lawsuits. These innovations usually add to the complexity of treatment and may
simultaneously increase patients' unrealistic expectations for positive treatment
outcomes (Sage, 2003). Against this background, psychiatrists' prescribing
decisions will be scrutinized more than ever, increasing the risk of
professional liability.

Sources of Liability

Medical malpractice actions involving psychopharmacology usually allege
negligence in prescribing, administering and monitoring medication(s), and/or
failure to obtain informed consent or adequate informed consent (Table 1).

Prescribing.
Allegations about negligent prescribing encompass the adequacy of assessment/evaluation
of the patient (including history-taking, physical findings, obtaining past
treatment history/records), diagnostic formulations and the decisions regarding
medication(s) (including which to prescribe, dosage, frequency
of dose and management of refills) (Table
1
).

Off-label prescribing is a widespread and well-accepted part of medical
practice and is not, in and of itself, a professional liability risk. Off-label
uses range from the clearly controversial to those considered the established
standard of care. Typical off-label uses include prescribing for a condition
not indicated on the FDA-approved labeling, prescribing at a different dosage
than indicated or a different patient population.

Physicians are entitled to prescribe FDA-approved medications for off-label
use (Arbitblit and Fleishman, 2005; FDA, 1982; O'Reilly
and Dalal, 2003). The American Medical Association
(AMA, 2004) (emphasis added)

confirms its strong support for the autonomous clinical decisionmaking authority of a physician and
that a physician may lawfully use an FDA approved drug product or medical device for an unlabeled indication when such use is based upon sound scientific evidence and sound medical opinion.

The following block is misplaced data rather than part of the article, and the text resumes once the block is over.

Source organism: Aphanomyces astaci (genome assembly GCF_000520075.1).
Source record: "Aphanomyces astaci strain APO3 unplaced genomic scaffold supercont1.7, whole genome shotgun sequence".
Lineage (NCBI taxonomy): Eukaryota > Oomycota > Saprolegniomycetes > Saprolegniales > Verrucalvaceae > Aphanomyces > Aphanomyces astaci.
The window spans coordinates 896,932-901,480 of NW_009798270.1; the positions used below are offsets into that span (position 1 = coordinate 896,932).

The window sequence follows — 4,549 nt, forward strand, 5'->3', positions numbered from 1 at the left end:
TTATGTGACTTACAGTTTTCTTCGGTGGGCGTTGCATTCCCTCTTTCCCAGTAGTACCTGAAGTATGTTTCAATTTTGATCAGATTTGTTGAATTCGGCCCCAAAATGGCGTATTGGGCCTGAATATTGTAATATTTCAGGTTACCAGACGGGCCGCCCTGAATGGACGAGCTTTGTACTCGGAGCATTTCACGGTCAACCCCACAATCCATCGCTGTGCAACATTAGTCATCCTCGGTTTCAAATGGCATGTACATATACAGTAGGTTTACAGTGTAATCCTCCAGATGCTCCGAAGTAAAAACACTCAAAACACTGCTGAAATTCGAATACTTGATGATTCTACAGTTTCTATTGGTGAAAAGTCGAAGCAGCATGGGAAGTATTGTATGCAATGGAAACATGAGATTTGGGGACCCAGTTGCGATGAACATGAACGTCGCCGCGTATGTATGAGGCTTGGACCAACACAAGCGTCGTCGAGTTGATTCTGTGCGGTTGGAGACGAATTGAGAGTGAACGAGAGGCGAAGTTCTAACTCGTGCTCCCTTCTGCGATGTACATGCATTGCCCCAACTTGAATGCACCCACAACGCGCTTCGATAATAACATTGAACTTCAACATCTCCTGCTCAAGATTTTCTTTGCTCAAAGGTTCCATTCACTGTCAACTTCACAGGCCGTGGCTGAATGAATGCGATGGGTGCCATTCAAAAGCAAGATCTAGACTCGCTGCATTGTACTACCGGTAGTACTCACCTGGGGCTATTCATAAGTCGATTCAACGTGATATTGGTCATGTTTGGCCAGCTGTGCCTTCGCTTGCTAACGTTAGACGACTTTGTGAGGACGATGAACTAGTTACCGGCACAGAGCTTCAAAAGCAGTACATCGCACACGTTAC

Critical issues in the evaluation of professional liability risk associated
with off-label prescribing are: 1) whether the decision to prescribe off-label
is evidence-based; and 2) whether supporting documentation reflect the
psychiatrist's clinical judgment and decision making for prescribing this drug
in this instance for this patient. Should a lawsuit arise with allegations that
the off-label use injured a patient, these two elements provide evidence that
will help defend the case.

Despite some recent high-profile media reports, criminal prosecution of
physicians based on allegations of prescribing controlled substances for other
than legitimate purposes is rare. Becoming the subject of a malpractice lawsuit
and/or administrative (i.e., medical licensure) action alleging inappropriate
prescribing is the greater risk. Examples of cases involving scheduled
controlled substances include: 1) a patient death with allegations that the
amount of methadone (Dolophine, Methadose)
prescribed caused methadone toxicity and; 2) a patient death with allegations
that methadone was prescribed for narcotic addiction treatment outside a
specialized opioid treatment program in violation of
federal and state law. Sometimes these cases are brought with allegations that
the patient became addicted to the controlled substance due to the physician's
prescribing practices.

All aspects of prescribing and dispensing controlled substances are highly
regulated. Knowledge of and compliance with the federal, state and local laws
and regulations, and applicable state medical board guidelines and position statements
about prescribing scheduled controlled substances, along with utilizing the
standard medication safety practices used for prescribing any drug, are
critical to avoiding professional liability risk when prescribing scheduled
controlled substances. (For more information and resources, see Federation of
State Medical Boards [2005, 2002]).